Once the horse is travelling forward we can channel the motion energy and use it to engage the hindquarters, bring the backup and lift the shoulder. This can be achieved by a combination of leg, seat and rein aids. The horse needs to learn respect and to give to light rein pressure without pulling. It should be soft in the mouth without trying to avoid the bit. The rein contact should be gently applied when the horse is moving forward rhythmically, and the rider is sitting deep and balanced. The rein pressure transfers some of the forward energy through the horse’s back to its hindquarters. As a result, the horse will bring its shoulders and back up and travel ‘straight up in the bridle.’
Resistance: Ask your horse to soften to the bit by applying light pressure upwards (1-2 inch) and slight pressure with your legs. Your horse should now respond by shifting its weight to its hindquarters, giving to the rein pressure it feels in its mouth. If your horse puts its head up, gently play with the reins and keep the leg pressure on until your horse gives. As soon as it does, put your hands down and forward immediately. First, do it while standing or in the walk. When this works well proceed to jog and then lope.
Over bending - if a horse tucks his nose behind the vertical it may be because the rider is too hard in his hands and never releases the rein pressure even though the horse may have ‘given’ several times. First, watch yourself. Be nice with your hands and legs and reward your horse immediately as above. If this was not the reason, you might need to take one rein to the side and high to get your horse’s nose gently out of the wrong place. Repeat this every time it crawls behind the vertical.
Once the horse is travelling forwards and can be shaped, we now have to control its direction. The correctly trained western horse is always a neck reined horse. When being neck reined, the horse moves away from the pressure of the rein against his neck by moving its shoulder in that direction. This can be seen as a clear step over to the new direction in any gait. The western horse should also be trained to follow its nose while staying collected. It should travel in a straight line when its body is straight. It follows, therefore, that the horse should always put his head or nose in the direction it is going. It should only change direction when asked to do so.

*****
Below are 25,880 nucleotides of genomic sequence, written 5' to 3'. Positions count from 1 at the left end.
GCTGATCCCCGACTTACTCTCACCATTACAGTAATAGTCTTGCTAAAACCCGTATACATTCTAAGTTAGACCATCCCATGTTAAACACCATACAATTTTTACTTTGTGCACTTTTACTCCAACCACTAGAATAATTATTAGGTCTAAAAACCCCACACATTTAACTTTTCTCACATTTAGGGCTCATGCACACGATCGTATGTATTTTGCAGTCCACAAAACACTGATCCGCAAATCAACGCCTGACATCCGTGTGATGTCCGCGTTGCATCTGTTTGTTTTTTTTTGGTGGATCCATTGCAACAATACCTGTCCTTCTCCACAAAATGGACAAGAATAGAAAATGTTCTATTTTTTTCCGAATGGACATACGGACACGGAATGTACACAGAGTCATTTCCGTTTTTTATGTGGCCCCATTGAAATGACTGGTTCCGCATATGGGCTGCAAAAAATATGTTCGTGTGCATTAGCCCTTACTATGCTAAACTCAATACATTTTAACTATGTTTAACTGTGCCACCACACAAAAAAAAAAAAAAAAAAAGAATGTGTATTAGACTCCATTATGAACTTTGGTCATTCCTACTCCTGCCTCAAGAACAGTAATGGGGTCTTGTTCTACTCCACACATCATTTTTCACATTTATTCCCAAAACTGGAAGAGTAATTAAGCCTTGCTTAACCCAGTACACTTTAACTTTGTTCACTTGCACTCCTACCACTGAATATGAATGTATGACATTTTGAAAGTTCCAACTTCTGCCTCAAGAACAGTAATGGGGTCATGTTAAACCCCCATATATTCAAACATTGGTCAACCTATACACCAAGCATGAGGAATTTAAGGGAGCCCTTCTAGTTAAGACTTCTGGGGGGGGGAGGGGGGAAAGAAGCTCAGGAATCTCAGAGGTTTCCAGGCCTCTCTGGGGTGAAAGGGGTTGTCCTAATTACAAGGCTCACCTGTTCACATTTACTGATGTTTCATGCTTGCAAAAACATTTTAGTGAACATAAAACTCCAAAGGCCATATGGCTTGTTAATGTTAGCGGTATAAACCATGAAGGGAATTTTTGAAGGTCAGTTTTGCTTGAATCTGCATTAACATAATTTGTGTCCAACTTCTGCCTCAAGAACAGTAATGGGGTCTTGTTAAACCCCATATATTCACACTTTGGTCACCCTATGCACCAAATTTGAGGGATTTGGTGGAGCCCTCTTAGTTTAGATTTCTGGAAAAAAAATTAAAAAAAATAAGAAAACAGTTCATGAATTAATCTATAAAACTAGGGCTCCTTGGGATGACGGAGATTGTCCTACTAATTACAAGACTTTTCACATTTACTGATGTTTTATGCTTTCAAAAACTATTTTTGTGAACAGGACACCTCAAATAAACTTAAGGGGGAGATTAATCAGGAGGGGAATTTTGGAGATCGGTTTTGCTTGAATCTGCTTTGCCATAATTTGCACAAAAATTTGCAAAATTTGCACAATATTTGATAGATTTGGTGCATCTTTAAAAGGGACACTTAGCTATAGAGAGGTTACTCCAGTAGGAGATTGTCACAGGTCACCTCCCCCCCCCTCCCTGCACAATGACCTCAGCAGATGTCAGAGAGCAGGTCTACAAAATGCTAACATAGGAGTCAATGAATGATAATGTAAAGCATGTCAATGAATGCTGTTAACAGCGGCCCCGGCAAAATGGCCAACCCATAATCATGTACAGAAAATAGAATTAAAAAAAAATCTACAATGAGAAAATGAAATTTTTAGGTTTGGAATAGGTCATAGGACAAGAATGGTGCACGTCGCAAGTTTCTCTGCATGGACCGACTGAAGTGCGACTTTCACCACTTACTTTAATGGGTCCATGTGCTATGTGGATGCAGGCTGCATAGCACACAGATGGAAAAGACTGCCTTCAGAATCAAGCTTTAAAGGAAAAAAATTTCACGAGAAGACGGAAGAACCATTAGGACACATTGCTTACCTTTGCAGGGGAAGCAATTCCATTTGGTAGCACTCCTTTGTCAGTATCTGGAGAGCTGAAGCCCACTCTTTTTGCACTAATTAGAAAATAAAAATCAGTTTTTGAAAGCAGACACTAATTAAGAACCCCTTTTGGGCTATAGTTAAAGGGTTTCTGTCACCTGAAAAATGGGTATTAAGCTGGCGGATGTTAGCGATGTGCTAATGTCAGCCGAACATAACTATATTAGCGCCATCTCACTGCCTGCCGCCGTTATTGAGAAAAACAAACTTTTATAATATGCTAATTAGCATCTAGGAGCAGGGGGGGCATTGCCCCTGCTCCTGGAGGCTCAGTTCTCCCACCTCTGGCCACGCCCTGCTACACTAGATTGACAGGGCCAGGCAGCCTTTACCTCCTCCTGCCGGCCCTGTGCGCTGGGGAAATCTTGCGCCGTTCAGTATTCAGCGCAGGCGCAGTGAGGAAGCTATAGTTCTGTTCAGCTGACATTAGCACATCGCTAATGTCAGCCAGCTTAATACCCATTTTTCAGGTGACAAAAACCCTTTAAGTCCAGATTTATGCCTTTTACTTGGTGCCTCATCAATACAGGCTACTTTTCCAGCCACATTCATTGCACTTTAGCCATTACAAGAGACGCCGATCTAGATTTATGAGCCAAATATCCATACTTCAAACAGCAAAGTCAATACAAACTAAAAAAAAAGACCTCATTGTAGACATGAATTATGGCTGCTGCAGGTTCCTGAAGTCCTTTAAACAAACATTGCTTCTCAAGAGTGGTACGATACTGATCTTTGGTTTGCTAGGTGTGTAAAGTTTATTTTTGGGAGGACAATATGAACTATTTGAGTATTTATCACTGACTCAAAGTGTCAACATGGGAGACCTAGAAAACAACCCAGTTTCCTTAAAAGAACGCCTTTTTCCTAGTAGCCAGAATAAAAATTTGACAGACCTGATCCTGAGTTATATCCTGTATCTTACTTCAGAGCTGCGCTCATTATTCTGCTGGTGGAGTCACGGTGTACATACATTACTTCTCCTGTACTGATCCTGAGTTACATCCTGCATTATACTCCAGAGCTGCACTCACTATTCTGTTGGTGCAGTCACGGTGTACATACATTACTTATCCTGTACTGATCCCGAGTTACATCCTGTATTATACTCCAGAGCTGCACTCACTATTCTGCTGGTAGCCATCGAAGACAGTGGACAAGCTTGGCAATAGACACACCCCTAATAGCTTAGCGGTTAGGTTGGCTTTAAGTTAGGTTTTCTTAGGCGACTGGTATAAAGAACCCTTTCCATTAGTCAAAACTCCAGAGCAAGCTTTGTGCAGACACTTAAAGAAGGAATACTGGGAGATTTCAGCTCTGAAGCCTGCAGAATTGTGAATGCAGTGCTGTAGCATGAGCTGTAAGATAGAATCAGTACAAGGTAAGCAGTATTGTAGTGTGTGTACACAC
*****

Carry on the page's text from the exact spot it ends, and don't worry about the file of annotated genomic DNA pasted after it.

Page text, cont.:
To be able to control the direction of your horse is essential. Ultimately, it should be achieved by a minimum of effort with one-handed rein carriage. This is fundamental to the perfection of any of the western discipline. How A novice horse will be ridden two-handed in a snaffle or bosal whereas a more advanced horse will go one-handed in a curb. Two-handed, a rider will use the outside rein (an indirect rein) against the neck and the inside rein (direct rein) to guide. This way, the horse learns to follow its nose and also to move away from the outside rein pressure. One-handed, a horse should guide by applying indirect rein pressure only. The leg aid should be applied to keep the horse in the correct shape while turning.
On a straight line or circle, allow your horse to put his head where he wants. You will then soon find out if your horse will follow his nose or not. Avoid sticking to the outside track in the arena and don’t allow your horse to anticipate your next turn. Your horse should only turn when you tell him (don’t worry if he comes to a fence and stops, just redirect him). Every time your horse sticks his nose to the outside when turning, pick up the inside rein slowly and bump his nose gently to the inside. You may apply inside leg pressure when you do so, to prepare/remind your horse for one-handed shaping. Inside leg means ‘give in the ribs’ where the pressure is applied, which will help enormously with more advanced manoeuvres.
If every time you ride you keep the principles of ‘motion, shape, direction’ in mind, you will have a clear measure of where your horse stands. Error analysis can be performed with ease within this structure, and if you can tick all the ‘motion, shape, direction’ boxes, you know you have a ‘broke’ horse. Enjoy the ride.